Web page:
Spectacles: A Memoir

Spectacles: A Memoir

Sue Perkins

Language: English

Pages: 230


Format: PDF / Kindle (mobi) / ePub

When I began writing this book, I went home to see if my mum had kept some of my stuff. What I found was that she hadn't kept some of it. She had kept all of it - every bus ticket, postcard, school report - from the moment I was born to the moment I finally had the confidence to turn round and say 'Why is our house full of this shit?'

Sadly, a recycling 'incident' destroyed the bulk of this archive. This has meant two things: firstly, Dear Reader, you will never get to see countless drawings of wizards, read a poem about corn on the cob, or marvel at the kilos of brown flowers I so lovingly pressed as a child. Secondly, it's left me with no choice but to actually write this thing myself.

This, my first ever book, will answer questions such as 'Is Mary Berry real?', 'Is it true you wear a surgical truss?' and 'Is a non-spherically symmetric gravitational pull from outside the observable universe responsible for some of the observed motion of large objects such as galactic clusters in the universe?'

Most of this book is true. I have, of course, amplified my more positive characteristics in an effort to make you like me.

Thank you for reading.

Borrowed Finery: A Memoir

Through the Narrow Gate: A Memoir of Life In and Out of the Convent

The Phoenix Land

The Glass Castle: A Memoir

My Inventions and Other Writings
















one day a week, sat Ms Carole Schroder, manicured and perfect, the sort of character you find in a Roald Dahl novel – suspiciously prim at first but who turns out to unexpectedly save the day. I walked into that room a gibbering wreck. Week after week I was encouraged to stand up and read out painful, faltering renditions of Shakespeare, Wendy Cope and Pam Ayres. I began to learn about breathing. Cadences. Intonation. I began to relax. My voice became less staccato. I raised my head and looked

and a large bin liner, which held my share of our vast array of props. Mum was having a dinner party, was elbow-deep in Marie Rose sauce and didn’t even hear me say goodbye. I slipped out of the house. It felt exciting. I felt like Dick Whittington. The plan was for me to take the direct train from Sanderstead to Victoria and meet Mel at the coach station. From there we’d get the all-night National Express to Scotland. It was a perfect plan, although if there was a flaw in it, that flaw would be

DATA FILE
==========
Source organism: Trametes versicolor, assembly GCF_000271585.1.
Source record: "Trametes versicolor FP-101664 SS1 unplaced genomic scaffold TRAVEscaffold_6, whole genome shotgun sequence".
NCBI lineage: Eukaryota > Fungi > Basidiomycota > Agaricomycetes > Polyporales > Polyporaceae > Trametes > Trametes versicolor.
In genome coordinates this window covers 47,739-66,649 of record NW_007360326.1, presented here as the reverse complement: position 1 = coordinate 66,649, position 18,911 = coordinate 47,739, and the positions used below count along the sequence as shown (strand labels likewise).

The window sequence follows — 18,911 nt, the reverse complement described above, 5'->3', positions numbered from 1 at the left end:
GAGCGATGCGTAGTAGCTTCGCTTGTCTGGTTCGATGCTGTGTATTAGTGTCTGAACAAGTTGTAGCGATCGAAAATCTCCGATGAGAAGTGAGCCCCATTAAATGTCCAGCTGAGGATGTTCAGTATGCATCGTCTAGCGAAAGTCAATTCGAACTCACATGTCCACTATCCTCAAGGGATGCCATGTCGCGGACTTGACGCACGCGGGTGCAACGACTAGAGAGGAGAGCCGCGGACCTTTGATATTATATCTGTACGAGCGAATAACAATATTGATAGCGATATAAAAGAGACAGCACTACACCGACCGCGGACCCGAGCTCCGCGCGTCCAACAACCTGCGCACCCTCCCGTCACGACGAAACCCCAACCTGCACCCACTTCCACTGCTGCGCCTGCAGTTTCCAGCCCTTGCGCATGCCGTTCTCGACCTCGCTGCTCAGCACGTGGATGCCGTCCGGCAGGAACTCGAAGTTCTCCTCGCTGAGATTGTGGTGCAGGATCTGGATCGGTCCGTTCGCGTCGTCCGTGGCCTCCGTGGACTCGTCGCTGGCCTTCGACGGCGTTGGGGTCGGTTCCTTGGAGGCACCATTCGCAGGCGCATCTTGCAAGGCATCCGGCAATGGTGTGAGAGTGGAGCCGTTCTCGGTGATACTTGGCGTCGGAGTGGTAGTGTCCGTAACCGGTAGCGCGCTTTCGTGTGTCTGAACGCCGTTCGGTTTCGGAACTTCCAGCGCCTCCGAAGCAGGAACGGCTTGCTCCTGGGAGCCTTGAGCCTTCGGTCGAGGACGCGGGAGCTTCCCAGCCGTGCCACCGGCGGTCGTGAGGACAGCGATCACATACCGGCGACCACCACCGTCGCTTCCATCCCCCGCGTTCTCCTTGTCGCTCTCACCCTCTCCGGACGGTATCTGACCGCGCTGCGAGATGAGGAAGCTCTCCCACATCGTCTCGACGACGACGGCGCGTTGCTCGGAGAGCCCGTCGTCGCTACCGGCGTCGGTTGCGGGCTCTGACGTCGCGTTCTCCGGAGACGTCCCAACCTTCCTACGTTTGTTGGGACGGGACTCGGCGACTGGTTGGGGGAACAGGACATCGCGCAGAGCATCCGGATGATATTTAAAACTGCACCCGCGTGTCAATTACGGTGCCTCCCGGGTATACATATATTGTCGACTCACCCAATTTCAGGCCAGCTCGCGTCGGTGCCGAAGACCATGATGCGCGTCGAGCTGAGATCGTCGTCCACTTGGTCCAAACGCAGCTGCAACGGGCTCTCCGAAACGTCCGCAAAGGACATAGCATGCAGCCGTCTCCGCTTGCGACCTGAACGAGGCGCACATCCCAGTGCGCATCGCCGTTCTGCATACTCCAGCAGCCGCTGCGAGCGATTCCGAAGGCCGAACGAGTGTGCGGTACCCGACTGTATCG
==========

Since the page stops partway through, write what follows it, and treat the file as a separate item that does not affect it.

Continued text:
might take. How long my instant-gratification city-honed demanding personality can take. The answer is thirty seconds. Me: [shouting maniacally over her] I need a cab now! Now! NOW! Five minutes later a smiley-faced octogenarian with grey mutton chops pulls up at the hotel entrance. Cabbie: Right, where can I take you? Me: To a church. Any church. All the churches. NOW! I had turned into everyone’s worst nightmare of a Londoner. Rude, pushy and with wonky cockerel hair. Perth has at

Gran: Oh hello. Who are you? Me: I’m Susan, I’m your eldest grandchild. Gran: Oh. [Pause] Are you married? Me: No, Gran. Gran: Why not? Me: [long sigh] I’m gay. Gran: Oh. Oh dear. The last time I saw Granny Smith was that day of her centenary. When the heat of the midday sun became too much I wheeled her back inside while my family went in search of a hundred candles for the cake. Her room was dark and embraced her with a silence you could almost touch. I went up to her and held her

metal. The cameras turned to the driver, who was stepping down from his cabin. It was an impossibly handsome man in his early thirties – trimmed beard, piercing blue eyes. I felt my personal polarity shift a little, then settle. Man: You guys in trouble? Me: No. Charlie: Yes. Man: Need a hand? Charlie: Yes, please. I stood there, dumbstruck, as thick, sleek cabling was uncoiled, hooks attached, weights and tensions considered. Throughout, the trucker worked silently. I couldn’t help

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